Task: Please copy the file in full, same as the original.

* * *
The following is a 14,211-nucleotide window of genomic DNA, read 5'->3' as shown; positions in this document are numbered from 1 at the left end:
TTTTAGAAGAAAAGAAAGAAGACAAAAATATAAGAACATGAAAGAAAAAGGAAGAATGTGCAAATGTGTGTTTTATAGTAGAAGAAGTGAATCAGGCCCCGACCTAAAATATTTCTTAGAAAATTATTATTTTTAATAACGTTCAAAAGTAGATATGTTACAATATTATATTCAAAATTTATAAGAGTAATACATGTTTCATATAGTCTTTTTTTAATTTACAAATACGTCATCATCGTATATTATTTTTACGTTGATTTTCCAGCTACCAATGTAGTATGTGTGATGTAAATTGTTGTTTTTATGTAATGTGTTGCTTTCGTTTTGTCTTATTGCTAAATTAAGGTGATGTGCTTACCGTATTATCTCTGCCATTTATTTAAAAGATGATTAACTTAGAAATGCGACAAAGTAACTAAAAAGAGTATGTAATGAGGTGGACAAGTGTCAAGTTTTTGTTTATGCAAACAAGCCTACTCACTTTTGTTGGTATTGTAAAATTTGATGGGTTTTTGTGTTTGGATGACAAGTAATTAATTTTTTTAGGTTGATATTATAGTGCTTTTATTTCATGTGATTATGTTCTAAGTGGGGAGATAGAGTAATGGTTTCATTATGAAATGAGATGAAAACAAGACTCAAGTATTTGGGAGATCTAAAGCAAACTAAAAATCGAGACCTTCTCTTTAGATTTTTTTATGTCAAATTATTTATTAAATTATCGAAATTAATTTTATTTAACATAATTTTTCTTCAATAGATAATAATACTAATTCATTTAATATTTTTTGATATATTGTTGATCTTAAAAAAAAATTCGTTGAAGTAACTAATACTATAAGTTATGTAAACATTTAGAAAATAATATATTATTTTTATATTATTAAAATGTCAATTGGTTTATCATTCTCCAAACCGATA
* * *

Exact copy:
The following is a 14,211-nucleotide window of genomic DNA, read 5'->3' as shown; positions in this document are numbered from 1 at the left end:
TTTTAGAAGAAAAGAAAGAAGACAAAAATATAAGAACATGAAAGAAAAAGGAAGAATGTGCAAATGTGTGTTTTATAGTAGAAGAAGTGAATCAGGCCCCGACCTAAAATATTTCTTAGAAAATTATTATTTTTAATAACGTTCAAAAGTAGATATGTTACAATATTATATTCAAAATTTATAAGAGTAATACATGTTTCATATAGTCTTTTTTTAATTTACAAATACGTCATCATCGTATATTATTTTTACGTTGATTTTCCAGCTACCAATGTAGTATGTGTGATGTAAATTGTTGTTTTTATGTAATGTGTTGCTTTCGTTTTGTCTTATTGCTAAATTAAGGTGATGTGCTTACCGTATTATCTCTGCCATTTATTTAAAAGATGATTAACTTAGAAATGCGACAAAGTAACTAAAAAGAGTATGTAATGAGGTGGACAAGTGTCAAGTTTTTGTTTATGCAAACAAGCCTACTCACTTTTGTTGGTATTGTAAAATTTGATGGGTTTTTGTGTTTGGATGACAAGTAATTAATTTTTTTAGGTTGATATTATAGTGCTTTTATTTCATGTGATTATGTTCTAAGTGGGGAGATAGAGTAATGGTTTCATTATGAAATGAGATGAAAACAAGACTCAAGTATTTGGGAGATCTAAAGCAAACTAAAAATCGAGACCTTCTCTTTAGATTTTTTTATGTCAAATTATTTATTAAATTATCGAAATTAATTTTATTTAACATAATTTTTCTTCAATAGATAATAATACTAATTCATTTAATATTTTTTGATATATTGTTGATCTTAAAAAAAAATTCGTTGAAGTAACTAATACTATAAGTTATGTAAACATTTAGAAAATAATATATTATTTTTATATTATTAAAATGTCAATTGGTTTATCATTCTCCAAACCGATA